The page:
Adidas launched a new era in tennis in the 1960s when it introduced the sport’s first leather shoes. The company then found a player to wear and promote them: Robert Haillet. A few years later, though, Haillet retired, sending Adidas in search of a new athlete to endorse the shoes. It found that person in Stan Smith.

The simple leather Stan Smith shoe, as it’s still known, has since become a hit off the court, serving as the blueprint for a number of minimal luxury sneakers of recent years. Brands that have pulled obvious inspiration from it include Golden Goose, Common Projects, Gucci, and Alexander McQueen.

The skateboarding slip-on

The Van Doren Rubber Company, later to be known as Vans, found an unexpected audience for its canvas deck shoes in early skateboarders. One of the styles it introduced was a slip-on, and in 1982, that shoe had a small but memorable role as the footwear of choice for Sean Penn’s character Jeff Spicoli in the movie Fast Times at Ridgemont High.

The clean, stripped-down silhouette has since been adopted by a decidedly different type: Luxury labels such as Celine, Tom Ford, and Vetements have appropriated the relaxed slip-on for themselves.

Basketball’s modern era

Basketball shoes have evolved quite a bit since their early days, thanks in large part to Nike. In the early 1980s, the brand debuted a new basketball sneaker called the Air Force 1. It followed that up with the Air Jordan 1 and the Nike Dunk in 1985. These shoes helped to create a new look for basketball, one that was quickly adopted on the street as well.

Though all three have been influential, the influence of the Nike Dunk can probably be seen most directly in a number of high-end sneakers today. Rick Owens’s Geobasket borrowed from their shape, even down to the Nike swoosh on the side until Nike stepped in, as have shoes like Louis Vuitton’s LV 408 and Common Projects’ Bball.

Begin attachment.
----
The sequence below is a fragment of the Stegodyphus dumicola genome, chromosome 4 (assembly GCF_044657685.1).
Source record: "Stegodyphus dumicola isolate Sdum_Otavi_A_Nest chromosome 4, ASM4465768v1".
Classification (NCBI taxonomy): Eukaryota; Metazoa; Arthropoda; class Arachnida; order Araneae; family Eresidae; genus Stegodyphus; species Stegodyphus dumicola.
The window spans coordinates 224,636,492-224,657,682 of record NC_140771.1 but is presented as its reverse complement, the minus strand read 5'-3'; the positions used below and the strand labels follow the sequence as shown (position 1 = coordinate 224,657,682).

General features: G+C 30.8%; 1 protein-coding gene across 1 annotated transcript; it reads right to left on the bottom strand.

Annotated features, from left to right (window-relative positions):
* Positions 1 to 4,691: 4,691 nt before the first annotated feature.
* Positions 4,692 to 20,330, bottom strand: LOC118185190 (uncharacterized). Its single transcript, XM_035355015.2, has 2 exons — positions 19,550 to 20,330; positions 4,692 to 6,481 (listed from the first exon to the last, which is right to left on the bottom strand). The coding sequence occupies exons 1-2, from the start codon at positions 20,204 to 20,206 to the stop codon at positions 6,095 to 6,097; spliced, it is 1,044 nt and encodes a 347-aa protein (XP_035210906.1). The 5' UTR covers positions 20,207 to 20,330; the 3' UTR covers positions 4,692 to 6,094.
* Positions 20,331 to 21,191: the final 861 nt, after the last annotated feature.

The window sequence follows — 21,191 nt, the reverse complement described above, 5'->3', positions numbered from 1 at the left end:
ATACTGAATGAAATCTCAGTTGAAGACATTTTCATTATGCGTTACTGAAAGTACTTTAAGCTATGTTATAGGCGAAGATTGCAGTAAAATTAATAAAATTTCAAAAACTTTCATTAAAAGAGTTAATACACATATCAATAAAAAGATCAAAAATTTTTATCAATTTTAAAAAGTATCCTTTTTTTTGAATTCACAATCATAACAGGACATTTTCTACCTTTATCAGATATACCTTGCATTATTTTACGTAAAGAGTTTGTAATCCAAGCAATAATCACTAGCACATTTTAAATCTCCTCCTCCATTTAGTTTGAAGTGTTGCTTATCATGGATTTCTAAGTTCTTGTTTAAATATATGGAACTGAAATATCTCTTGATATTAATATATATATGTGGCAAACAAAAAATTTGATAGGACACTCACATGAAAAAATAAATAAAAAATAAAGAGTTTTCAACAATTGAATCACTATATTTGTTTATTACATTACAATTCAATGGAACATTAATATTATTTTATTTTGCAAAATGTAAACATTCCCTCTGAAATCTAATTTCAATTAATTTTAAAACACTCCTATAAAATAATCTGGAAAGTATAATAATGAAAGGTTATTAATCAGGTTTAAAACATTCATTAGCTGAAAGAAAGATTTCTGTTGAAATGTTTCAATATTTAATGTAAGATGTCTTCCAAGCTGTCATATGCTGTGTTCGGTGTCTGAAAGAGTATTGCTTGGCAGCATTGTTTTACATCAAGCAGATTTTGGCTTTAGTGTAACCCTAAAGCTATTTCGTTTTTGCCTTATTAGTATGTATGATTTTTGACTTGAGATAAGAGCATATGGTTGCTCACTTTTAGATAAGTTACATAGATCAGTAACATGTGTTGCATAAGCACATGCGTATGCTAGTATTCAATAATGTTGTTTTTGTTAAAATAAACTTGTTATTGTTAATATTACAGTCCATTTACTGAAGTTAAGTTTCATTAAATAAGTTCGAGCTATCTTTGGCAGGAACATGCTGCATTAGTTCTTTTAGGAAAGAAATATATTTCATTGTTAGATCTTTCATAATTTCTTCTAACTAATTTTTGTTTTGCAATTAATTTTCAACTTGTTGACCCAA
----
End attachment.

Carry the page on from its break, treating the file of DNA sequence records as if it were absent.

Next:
Sock sneakers

One of the hottest varieties of luxury sneaker today, put out by brands such as Balenciaga, Fendi, and many more, is the sock sneaker. It’s basically a sock-like knit upper, fused to an athletic sole. In 2012, both Nike and Adidas introduced new knit technologies—Flyknit and Primeknit, respectively—that helped spur along the knit uppers that are hugely popular today.

But these weren’t the first shoes to try the concept. Way back in 1986, for instance, Nike put out the Air Sock Racer, a marathon shoe made of an elastic knit upper with a couple of straps for stability mounted to a sole. It was like an early ancestor of Flyknit, and essentially a forebear of luxury sock sneakers by brands such as Prada.

1990s clunkers

These shoes are huge—literally and in terms of their success. Chunky and sometimes ugly sneakers have been big sellers for luxury brands such as Balenciaga recently, which has had a major hit with its $900 Triple S. Labels including Gucci and Valentino have put out their own bulky sneakers, too.

The shoes don’t necessarily hearken back to one specific model, but rather a period of sneaker design in the 1990s that saw brands such as Fila, Skechers, and others putting out sneakers with lots of leather overlays and thick, wavy midsoles. Arguably, though, the collaboration between designer Raf Simons and Adidas, which saw Simons update Adidas’s 1990s Ozweego, kicked off this modern era, where big and ungainly sells. In that sense, the original Ozweego deserves some credit for this particular trend in luxury sneakers.

Illustrations by Sail Ho Studio